While I was consistently impressed with the willingness and ability of San Francisco restaurants to accommodate my gluten-free diet, there was one strange issue that came up during my stay. At several spots, including Millennium, a vegan restaurant located in the Hotel California, the staff asked me how much tolerance I had for gluten. “I have celiac disease — that means I can’t have any gluten at all,” I explained (I didn’t get into a discussion of the European Union’s standard for gluten-free products, or the proposed standard that is currently under review by the U.S. Food and Drug Administration). The staff said that they just wanted to be sure, since some diners have told them that they’re on a gluten-free diet, but when they’re informed that there’s a little soy sauce in the dish they want to order, they claim that isn’t a problem for them.
My husband and I debated what this meant. Doesn’t everyone diagnosed with celiac disease know that they can’t have any gluten at all? But a post I recently read on another blog helped give me some perspective. On Gluten-Free NYC, David Marc Fischer wrote about an article, “The Top 10 Functional Food Trends,” published by Food Technology, a publication of the Institute of Food Technologists. The article discusses how the market for products catering to food allergies and intolerances continues to grow, disproportionate to their true medical base. It’s a depressing story to read, because while the demand for gluten-free products is growing, it isn’t driven by a sudden upward spike in the rate of celiac diagnosis. As the National Foundation for Celiac Awareness points out, 97 percent of people with celiac disease in the US have no idea they have it. A lot of people consuming gluten-free foods are doing so for reasons unrelated to celiac disease. That’s not a bad thing, but it’s terrible to give restaurants the impression that the gluten-free diet is just another lifestyle choice, rather than a medical necessity for 1 in every 133 people.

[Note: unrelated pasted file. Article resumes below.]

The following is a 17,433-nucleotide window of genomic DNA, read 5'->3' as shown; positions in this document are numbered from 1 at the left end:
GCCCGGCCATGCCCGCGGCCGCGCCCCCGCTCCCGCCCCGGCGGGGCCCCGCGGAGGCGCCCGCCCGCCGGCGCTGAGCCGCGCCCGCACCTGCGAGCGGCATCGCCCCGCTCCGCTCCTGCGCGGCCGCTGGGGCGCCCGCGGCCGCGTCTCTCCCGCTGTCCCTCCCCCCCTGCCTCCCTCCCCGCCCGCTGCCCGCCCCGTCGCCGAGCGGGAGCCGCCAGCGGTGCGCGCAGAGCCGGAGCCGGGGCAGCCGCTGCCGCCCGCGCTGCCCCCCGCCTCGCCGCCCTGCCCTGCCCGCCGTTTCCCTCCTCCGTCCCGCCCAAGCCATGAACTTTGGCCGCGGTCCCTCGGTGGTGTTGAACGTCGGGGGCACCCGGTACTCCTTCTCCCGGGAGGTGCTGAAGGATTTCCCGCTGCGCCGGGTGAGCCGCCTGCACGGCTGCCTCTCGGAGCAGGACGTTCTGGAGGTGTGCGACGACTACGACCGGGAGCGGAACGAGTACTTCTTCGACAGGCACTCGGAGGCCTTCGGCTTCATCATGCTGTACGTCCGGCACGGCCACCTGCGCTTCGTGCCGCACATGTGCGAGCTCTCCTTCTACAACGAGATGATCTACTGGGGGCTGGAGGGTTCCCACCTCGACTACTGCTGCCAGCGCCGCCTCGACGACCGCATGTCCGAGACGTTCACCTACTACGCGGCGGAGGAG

At Millennium, I ended up having a long conversation about safe and unsafe ingredients with the staff. (Couscous? Definitely not. Spelt? Fine for those with a wheat allergy but dangerous for celiacs). I started with the red quinoa timbale, which is constructed of toasted pine nuts, pickled clamshell mushrooms, peas, and avocado. I followed up with the Injera Crepe, made of chickpea flour and filled with Savoy cabbage, English peas, and pea shoots, and served with a carrot chutney. Millennium also offers some very fine cocktails, including the sweet Tamarind-Grapefruit Margarita and the unusually spicy Fire & Ice. In addition to an excellent meal, I got a reminder of why it’s important to be well-informed about the fine print of the gluten-free diet.
Millennium [address] 580 Geary Street, San Francisco, CA 94102 [tel] 415-345-3900 [web] www.millenniumrestaurant.com